When I saw the trailer in the theaters for this film, I was concerned about what direction the writer/director was going to take this true story of love, courage, and persistent principle.  As a long-time high school teacher of US Government, I have a reverence for the Constitution of the United States.  The times our federal government has violated individual civil rights has, with very few exceptions, been the times where our laws have either violated or ignored those rights.  More rights have been violated because of our ignorance of our founding protections than due to any other reason in history.

Americans should know their Constitution backward and forward.  It’s is the protection of all.  Holding our laws elected representatives accountable for adhering to those founding documents is the only way to protect people, property, and individual freedoms.  So often, my wife and I looked at each other and grieved during this film.  A simple knowledge of the rights of the individual, and the restrictions of the powers of government to infringe on those rights, would have prevented the horrible miscarriage of justice that these two lovely people sustained. 

The promise of public education today no longer is simply whether you can add a sum of numbers or quote from a popular book.  At the heart of our children’s knowledge base should be their understanding of what governments can and can’t do.  Add to that the things that government should and should NOT do. 

As I watched the agony of what the Lovings endured as a result of Virginia’s anti-miscegenation laws (16 states had them at the time, all in the south) I wanted to yell at the screen:  “This is why Congress passed the 14th Amendment!  Your marriage certificate should be honored due to Article IV of the Constitution!”  Their local attorney should have at least explained those arguments to them.  What the heck am I talking about?  Let me explain…

Early in the film, when Mildred discovers she is pregnant, Richard tells her he wants to marry her, but because of state law banning interracial marriage they had to drive to the District of Columbia in order to get married.  After they get back, Richard mounts the marriage certificate on the wall of their bedroom almost like a talisman to ward off the evil spirits of the authorities in Virginia.  I don’t want to give away the complete narrative of the story, but Article IV of the Constitution would have been my first challenge to the arrest of the Lovings in July of 1958.  The “Good Faith” clause of Article IV of the Constitution says, in part, “Full Faith and Credit shall be given in each State to the public Acts, Records, and judicial Proceedings of every other State. And the Congress may by general Laws prescribe the Manner in which such Acts, Records and Proceedings shall be proved, and the Effect thereof.”  Certainly a marriage certificate is a public record of such an act.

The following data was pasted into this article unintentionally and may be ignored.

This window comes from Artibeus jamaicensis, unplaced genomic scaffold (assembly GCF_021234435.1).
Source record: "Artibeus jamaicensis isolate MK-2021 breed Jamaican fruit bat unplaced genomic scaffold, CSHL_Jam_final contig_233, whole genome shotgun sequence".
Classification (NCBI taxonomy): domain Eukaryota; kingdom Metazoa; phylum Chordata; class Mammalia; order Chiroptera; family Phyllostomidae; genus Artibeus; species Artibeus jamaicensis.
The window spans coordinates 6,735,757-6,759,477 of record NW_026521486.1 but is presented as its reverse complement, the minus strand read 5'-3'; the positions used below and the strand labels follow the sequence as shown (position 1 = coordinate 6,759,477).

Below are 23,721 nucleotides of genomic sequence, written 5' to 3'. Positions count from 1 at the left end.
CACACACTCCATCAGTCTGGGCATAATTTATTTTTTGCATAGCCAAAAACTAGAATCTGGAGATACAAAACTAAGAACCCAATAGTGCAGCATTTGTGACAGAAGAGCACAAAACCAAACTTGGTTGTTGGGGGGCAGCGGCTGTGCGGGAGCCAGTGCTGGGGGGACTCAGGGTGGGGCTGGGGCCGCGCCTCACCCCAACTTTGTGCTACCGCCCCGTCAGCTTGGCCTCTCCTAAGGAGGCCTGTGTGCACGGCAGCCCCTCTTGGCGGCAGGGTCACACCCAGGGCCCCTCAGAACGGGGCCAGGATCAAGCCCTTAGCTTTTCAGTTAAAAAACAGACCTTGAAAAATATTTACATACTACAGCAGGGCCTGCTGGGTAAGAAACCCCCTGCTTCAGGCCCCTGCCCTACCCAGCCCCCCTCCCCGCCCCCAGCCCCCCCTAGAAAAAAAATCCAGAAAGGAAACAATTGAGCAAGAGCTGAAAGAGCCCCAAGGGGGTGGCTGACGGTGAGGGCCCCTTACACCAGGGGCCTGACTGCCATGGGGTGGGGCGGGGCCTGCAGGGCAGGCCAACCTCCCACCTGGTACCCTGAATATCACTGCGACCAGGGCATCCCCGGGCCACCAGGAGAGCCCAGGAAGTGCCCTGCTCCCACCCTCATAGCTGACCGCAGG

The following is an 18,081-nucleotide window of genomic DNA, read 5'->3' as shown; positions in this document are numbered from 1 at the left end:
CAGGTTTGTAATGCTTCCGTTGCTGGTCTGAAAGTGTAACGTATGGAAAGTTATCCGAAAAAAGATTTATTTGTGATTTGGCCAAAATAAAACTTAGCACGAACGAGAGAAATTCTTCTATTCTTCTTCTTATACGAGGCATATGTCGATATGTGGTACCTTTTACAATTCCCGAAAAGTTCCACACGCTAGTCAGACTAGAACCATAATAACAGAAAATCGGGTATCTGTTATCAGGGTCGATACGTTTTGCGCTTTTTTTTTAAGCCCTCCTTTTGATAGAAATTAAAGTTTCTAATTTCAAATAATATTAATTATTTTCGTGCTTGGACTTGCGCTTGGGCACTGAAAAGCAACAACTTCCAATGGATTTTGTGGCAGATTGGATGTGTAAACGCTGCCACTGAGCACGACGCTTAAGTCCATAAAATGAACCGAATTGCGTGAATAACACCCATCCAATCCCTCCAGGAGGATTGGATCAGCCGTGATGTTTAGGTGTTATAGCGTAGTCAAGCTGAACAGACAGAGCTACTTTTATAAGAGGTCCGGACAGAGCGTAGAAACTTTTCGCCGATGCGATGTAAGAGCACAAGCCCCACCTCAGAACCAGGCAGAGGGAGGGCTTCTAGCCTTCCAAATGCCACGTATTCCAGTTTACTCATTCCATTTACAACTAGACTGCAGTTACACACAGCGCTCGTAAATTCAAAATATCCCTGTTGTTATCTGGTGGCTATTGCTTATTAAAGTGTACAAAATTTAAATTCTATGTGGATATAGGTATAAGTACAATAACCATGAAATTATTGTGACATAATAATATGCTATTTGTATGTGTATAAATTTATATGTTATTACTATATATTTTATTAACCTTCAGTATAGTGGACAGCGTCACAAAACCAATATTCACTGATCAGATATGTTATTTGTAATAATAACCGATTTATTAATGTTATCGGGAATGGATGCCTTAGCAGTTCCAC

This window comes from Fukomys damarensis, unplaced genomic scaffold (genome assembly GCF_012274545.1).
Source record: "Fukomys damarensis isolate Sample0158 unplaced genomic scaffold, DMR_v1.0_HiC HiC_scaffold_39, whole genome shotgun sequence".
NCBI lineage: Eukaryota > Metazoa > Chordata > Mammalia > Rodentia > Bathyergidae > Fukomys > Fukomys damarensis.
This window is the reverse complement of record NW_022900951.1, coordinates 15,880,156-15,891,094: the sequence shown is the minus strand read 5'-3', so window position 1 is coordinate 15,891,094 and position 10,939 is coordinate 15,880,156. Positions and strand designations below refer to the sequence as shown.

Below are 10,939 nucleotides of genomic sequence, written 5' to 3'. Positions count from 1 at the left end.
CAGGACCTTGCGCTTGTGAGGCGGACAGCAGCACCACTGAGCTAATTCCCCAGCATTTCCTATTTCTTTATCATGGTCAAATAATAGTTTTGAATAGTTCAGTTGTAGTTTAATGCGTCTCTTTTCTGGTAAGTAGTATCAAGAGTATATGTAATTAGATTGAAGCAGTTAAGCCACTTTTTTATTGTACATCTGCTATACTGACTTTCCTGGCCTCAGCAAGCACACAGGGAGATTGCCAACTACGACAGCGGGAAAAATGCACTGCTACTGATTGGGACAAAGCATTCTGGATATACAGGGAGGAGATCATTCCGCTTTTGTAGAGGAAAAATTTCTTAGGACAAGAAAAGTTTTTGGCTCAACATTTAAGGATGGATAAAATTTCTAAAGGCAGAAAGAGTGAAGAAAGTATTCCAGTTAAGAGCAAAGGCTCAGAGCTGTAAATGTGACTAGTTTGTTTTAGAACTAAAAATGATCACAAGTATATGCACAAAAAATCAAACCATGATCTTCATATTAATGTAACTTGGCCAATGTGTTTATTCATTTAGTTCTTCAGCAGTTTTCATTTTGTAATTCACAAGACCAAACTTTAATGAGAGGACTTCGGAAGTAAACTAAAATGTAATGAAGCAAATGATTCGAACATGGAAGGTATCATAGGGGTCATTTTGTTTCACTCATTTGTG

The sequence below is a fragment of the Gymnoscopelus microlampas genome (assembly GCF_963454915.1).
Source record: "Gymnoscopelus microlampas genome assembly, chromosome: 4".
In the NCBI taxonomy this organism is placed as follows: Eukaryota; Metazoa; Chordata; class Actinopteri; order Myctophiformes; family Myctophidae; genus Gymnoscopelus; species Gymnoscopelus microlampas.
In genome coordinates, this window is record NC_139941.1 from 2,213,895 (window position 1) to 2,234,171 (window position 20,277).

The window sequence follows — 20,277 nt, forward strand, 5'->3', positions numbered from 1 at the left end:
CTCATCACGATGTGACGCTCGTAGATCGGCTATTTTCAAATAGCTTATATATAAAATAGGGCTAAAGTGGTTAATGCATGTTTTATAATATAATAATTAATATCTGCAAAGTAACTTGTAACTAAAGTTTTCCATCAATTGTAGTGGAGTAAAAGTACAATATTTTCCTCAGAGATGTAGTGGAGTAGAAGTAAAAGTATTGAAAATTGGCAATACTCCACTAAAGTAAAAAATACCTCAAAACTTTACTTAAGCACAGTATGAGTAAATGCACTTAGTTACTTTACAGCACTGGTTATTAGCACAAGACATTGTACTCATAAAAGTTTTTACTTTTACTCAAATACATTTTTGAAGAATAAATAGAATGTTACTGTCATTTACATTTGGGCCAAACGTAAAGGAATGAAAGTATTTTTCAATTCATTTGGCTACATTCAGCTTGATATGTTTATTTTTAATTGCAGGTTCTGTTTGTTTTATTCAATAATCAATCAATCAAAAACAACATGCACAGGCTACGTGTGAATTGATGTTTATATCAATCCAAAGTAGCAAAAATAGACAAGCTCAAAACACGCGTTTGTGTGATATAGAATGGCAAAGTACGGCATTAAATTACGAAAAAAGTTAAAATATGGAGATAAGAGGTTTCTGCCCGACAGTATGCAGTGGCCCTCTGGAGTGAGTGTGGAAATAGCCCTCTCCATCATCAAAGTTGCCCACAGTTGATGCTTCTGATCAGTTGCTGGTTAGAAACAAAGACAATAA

This means that the State of Virginia should have been required to honor their marriage certificate.  I used to explain to my US Government students that when the first state legalized same-sex marriage, that it meant that all states would have to recognize any marriage certificate from any other state.  I suppose it could be argued that since the District of Columbia was not an actual state, that Virginia was not required to honor it, but I would have been eager to be the attorney to attack that argument.

But the eventual successful challenge to the southern racial marriage laws came down to the ruling that they were a violation of the 14th Amendment.  The 14th was specifically crafted by the post-Civil War congress to deal with exactly this kind of law.   The south created local restrictions on the “freedmen” as they were called.  Certain professions were off-bounds, activities were proscribed, and included among these prohibited actions were interracial relationships, whether marital or simply carnal.  These local ordinances were known as the “black codes.”  When the Congress heard of these restrictions, they passed, and then ratified, the 14th Amendment to the Constitution in 1868, just three years after the war.  They felt so strongly about the importance of protecting such freedoms that each southern state being readmitted to the Union, after revoking it’s ordinance of secession, was also required to ratify the three “Civil War” amendments, including the 14th.  It reflected the federal government’s expectation that the “prodigal” former Confederate states would be prohibited from keeping their racist ordinances.  In fact, part of Chief Justice Warren’s opinion on the case, unanimously supported by the other justices, said “The Fourteenth Amendment requires that the freedom of choice to marry not be restricted by invidious racial discrimination. Under our Constitution, the freedom to marry, or not marry, a person of another race resides with the individual and cannot be infringed by the State.  The 14th Amendment should have protected all interracial couples from 1868 all.